Pilgrimage deemed a success

L to R: Fredericton Bishop David Edwards deep in conversation with youth & intergenerational director Colin Mcdonald, Camp Medley director Maren McLean Persaud and Camp Medley staffer Kyle McGraw. Photo: Gisele McKnight
L to R: Fredericton Bishop David Edwards deep in conversation with youth & intergenerational director Colin Mcdonald, Camp Medley director Maren McLean Persaud and Camp Medley staffer Kyle McGraw. Photo: Gisele McKnight
Published June 14, 2017

(Republished with permission from the diocese of Fredericton eNews.)

Three counties, 240 kilometres, 15 days — the diocese of Fredericton bishop’s third annual pilgrimage was complete as of Sunday, with a service at St. Philip’s Anglican Church in Moncton.

This year Bishop David Edwards chose the Archdeaconry of Moncton in which to walk. He and walking partner Trevor Fotheringham began the trek on Sunday, May 24 after the morning service at St. Paul’s Anglican Church in Browns Yard, on the Richibucto River, to St. Matthew’s Anglican Church in Harcourt, a 21-kilometre walk.

That set the pace for the longest pilgrimage yet. On Wednesday, June 7, a visit to Riverglade found a group of nine walking from Petitcodiac to Salisbury in the Parish of Salisbury and Havelock. One pilgrim was from the Parish of Richmond, Cindy Derksen, who has joined the bishop for a day’s walk all three years.

“It’s a wonderful outreach,” she said. “I enjoy supporting the bishop. I hope I can do it each year.”

Minnie Estabrooks, a parish member from the area, was also along for the day.

“I wanted to come and support the bishop,” she said. “So I’m walking to Salisbury today.”

There has been great support for the bishop and the pilgrimage, said Trevor.

“We haven’t been walking alone for any part of the pilgrimage,” he said. “And the hospitality in every parish has been excellent.”

The Rev. Chris Hayes was in day two of three days of walking with the bishop in his parish.

“I’m feeling better than I thought I would,” he joked. “I was prepared for exhaustion, desperation and senility!

“We had a meet and greet last night,” he said. “It went really well. It was a nice, light-hearted discussion and it was very helpful too.”

Three Camp Medley staff members also joined the pilgrimage for the day, as happened last year as well.

“It’s a good opportunity to involve staff in greater diocesan events,” said camp director Maren McLean Persaud.

This is the second pilgrimage for both Maren and Allyson Caldwell, who will run the Leaders in Training program at camp. Kyle McGraw, another staffer, swapped his 6 a.m. run for the trek with the bishop.

Bishop David said the pilgrimage was going just as he hoped and he was achieving the goals he set: to get to know the archdeaconry and the people in it better, and share the message of Jesus with others.

“We’ve had a great reception all the way along,” he said. “I am grateful to all the parishes.”

He noted he’s been “fed excellently!”

The bishop especially enjoyed the hike to Dickson Falls in Fundy National Park the day before.

“We’ve had some good off-road walks around Riverside-Albert and Hillsborough,” he said. “And we had a great time walking up Shepody Mountain.”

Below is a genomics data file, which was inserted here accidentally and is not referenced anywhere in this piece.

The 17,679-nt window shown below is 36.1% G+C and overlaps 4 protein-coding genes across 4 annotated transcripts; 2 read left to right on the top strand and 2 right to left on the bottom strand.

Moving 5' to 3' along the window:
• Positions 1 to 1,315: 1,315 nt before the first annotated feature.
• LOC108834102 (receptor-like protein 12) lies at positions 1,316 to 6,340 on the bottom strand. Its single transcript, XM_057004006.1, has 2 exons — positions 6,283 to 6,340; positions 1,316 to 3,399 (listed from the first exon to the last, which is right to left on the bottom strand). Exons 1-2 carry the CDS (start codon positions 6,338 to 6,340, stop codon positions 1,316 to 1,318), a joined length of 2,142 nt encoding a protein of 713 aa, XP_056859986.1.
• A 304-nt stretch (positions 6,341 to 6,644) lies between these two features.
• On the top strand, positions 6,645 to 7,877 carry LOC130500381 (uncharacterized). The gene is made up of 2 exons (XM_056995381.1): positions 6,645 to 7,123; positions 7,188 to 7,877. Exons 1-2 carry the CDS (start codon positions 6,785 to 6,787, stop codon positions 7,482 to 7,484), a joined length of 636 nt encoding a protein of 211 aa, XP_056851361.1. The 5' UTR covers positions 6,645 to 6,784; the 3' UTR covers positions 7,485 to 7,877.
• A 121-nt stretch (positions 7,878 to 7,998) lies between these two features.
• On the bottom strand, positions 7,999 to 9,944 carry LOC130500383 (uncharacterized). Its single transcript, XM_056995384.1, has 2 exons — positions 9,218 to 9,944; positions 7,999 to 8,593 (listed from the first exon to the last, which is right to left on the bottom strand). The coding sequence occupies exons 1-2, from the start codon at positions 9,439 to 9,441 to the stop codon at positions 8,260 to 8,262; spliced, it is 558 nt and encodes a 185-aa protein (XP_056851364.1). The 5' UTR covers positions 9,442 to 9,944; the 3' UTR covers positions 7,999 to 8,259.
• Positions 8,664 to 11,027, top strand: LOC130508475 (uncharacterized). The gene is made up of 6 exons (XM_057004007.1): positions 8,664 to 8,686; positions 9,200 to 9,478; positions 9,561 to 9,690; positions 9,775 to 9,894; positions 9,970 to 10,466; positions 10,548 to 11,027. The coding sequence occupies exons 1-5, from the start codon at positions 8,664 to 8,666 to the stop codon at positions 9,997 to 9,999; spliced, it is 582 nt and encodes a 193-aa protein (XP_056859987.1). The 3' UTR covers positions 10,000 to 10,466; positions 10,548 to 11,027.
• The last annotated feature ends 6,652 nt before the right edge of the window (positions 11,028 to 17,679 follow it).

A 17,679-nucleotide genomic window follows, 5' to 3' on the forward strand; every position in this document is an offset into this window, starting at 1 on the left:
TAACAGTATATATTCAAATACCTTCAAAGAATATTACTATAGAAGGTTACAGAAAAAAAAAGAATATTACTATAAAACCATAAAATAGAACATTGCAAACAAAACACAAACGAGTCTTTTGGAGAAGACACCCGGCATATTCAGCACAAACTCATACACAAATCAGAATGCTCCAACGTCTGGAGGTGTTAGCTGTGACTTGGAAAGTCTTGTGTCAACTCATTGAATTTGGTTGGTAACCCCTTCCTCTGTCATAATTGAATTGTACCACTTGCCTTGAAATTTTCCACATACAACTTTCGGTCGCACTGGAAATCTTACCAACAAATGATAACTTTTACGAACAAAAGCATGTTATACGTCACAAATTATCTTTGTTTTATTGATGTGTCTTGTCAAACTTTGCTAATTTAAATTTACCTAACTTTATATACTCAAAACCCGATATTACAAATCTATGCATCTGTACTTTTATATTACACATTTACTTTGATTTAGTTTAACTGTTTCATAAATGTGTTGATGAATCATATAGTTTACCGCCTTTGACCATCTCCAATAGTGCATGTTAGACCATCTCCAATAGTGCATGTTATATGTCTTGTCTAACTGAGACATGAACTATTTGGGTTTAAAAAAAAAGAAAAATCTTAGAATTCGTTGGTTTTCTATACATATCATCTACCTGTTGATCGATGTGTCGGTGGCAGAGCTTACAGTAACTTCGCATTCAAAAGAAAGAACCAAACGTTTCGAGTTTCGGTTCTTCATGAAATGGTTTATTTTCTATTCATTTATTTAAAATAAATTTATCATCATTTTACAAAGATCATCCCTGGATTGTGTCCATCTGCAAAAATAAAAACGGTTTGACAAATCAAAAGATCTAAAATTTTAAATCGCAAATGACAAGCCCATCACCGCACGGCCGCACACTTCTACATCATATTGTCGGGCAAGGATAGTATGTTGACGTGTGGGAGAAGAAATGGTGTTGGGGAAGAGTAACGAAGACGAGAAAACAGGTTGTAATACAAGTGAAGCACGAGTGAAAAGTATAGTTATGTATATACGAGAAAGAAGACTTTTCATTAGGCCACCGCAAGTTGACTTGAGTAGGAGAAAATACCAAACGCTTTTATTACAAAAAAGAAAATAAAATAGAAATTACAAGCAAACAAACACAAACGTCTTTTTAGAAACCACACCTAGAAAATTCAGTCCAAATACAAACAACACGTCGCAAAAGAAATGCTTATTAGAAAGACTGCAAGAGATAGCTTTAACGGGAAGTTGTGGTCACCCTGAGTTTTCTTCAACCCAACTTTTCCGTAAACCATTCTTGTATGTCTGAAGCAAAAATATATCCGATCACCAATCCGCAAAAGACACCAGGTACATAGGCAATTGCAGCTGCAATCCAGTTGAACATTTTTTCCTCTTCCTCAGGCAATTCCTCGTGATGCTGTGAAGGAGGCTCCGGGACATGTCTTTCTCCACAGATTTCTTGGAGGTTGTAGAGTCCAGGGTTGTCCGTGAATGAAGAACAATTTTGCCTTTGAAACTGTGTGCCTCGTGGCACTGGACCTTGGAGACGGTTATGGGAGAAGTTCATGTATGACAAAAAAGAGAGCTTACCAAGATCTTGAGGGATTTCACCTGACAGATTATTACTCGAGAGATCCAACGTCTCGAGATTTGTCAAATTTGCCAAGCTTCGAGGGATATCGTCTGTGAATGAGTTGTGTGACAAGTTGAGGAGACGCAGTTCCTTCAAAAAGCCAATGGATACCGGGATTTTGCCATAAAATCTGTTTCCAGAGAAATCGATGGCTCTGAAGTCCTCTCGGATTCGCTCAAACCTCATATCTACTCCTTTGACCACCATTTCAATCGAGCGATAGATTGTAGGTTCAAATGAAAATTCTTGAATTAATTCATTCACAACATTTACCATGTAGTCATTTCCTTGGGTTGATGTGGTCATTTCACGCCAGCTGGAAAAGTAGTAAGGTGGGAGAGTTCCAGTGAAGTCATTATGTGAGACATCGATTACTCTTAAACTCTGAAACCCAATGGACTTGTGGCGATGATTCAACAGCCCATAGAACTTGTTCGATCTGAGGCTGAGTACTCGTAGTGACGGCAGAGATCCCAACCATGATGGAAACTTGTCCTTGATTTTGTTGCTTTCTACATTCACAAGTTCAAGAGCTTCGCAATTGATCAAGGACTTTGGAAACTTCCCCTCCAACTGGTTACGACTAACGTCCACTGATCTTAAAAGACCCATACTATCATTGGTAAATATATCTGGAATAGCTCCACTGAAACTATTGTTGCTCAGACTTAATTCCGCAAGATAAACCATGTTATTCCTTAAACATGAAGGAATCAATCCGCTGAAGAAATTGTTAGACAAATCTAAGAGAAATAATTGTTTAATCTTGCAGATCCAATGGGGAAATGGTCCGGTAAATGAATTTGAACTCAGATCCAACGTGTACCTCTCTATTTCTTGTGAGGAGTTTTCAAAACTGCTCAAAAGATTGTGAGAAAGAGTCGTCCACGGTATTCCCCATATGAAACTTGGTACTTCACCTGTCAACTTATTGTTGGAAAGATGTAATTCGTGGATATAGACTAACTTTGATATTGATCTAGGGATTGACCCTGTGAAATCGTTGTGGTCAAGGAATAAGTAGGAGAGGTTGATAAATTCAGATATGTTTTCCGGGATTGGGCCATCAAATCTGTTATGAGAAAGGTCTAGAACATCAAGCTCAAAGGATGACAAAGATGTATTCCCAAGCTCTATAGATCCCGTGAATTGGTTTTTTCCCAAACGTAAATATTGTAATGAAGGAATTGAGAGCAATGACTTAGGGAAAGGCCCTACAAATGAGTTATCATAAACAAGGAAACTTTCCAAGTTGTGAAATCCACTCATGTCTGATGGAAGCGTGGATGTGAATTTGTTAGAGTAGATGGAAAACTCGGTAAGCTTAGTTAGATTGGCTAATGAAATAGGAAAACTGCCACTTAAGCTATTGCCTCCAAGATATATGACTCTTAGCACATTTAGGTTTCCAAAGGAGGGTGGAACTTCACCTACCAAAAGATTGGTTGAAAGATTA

With lunch time looming and the temperature heating up, Chris arranged to have the former St. Peter’s church in Riverglade opened. Just off their route to Salisbury, St. Peter’s is in the process of being sold but it offered a respite from the heat and a place to say Mid-day Prayers.

After lunch, it was back on the road for the remaining eight or nine kilometres to Salisbury.

The pilgrimage, however, was not without controversy. The week before, during his walk in the Parish of Shediac, the bishop met several people and a CBC camera crew on his path who were there to confront him about an ongoing issue that has been in the news — the parish’s proposal to lease some of its land to a developer to build a large campground.

Opponents took the opportunity to talk to the bishop in person. Chancellor David Bell was walking with the bishop that day. Here is his first-person account:

“As we were walking a trail, two men approached and engaged the bishop in quite a discussion. Then as we rounded the next bend we found other concerned citizens in wait, together with a CBC camera crew. One of them made his case to the bishop while the CBC filmed and then the bishop gave a short interview.

“Still later, we were joined on our walk by another person concerned about the potential development. All of the interactions were polite and involved the bishop listening and then explaining that he and Diocesan Council would not be considering the Shediac development for some time.

“The parish can apply to diocesan authorities only if it has environmental and other clearances already in place, a process still going on. Bishop Edwards is quite aware of the Shediac situation but his pilgrimage allowed him to hear from people personally.

“I was impressed by his stamina in making those same explanations over and over again,” said Chancellor Bell.

The CBC story that resulted from the encounter said the bishop thanked the concerned citizens for their insights, adding “it would help his thought process.”

You can view the CBC story here. 

Next year’s pilgrimage is tentatively set for the Archdeaconry of Woodstock. You can read and comment on the bishop’s pilgrimage blog here.

(Editor’s note: An earlier version of this story had an incorrect photo caption. It has now been changed.)


  • Gisele McKnight

    Gisele McKnight is editor of the New Brunswick Anglican, the diocesan newspaper of the Anglican diocese of Fredericton. She is also communications officer for the diocese.

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